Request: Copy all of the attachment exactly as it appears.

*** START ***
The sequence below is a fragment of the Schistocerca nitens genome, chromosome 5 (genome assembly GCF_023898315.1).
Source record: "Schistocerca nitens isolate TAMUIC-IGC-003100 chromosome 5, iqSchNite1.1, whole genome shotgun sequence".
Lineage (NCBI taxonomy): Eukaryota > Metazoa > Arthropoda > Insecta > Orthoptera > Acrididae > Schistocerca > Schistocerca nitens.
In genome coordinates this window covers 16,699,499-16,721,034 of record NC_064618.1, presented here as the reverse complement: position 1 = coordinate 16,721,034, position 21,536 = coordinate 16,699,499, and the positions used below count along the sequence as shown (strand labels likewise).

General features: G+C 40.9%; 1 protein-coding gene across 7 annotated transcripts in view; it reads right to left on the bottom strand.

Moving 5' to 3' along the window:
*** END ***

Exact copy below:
The sequence below is a fragment of the Schistocerca nitens genome, chromosome 5 (genome assembly GCF_023898315.1).
Source record: "Schistocerca nitens isolate TAMUIC-IGC-003100 chromosome 5, iqSchNite1.1, whole genome shotgun sequence".
Lineage (NCBI taxonomy): Eukaryota > Metazoa > Arthropoda > Insecta > Orthoptera > Acrididae > Schistocerca > Schistocerca nitens.
In genome coordinates this window covers 16,699,499-16,721,034 of record NC_064618.1, presented here as the reverse complement: position 1 = coordinate 16,721,034, position 21,536 = coordinate 16,699,499, and the positions used below count along the sequence as shown (strand labels likewise).

General features: G+C 40.9%; 1 protein-coding gene across 7 annotated transcripts in view; it reads right to left on the bottom strand.

Moving 5' to 3' along the window: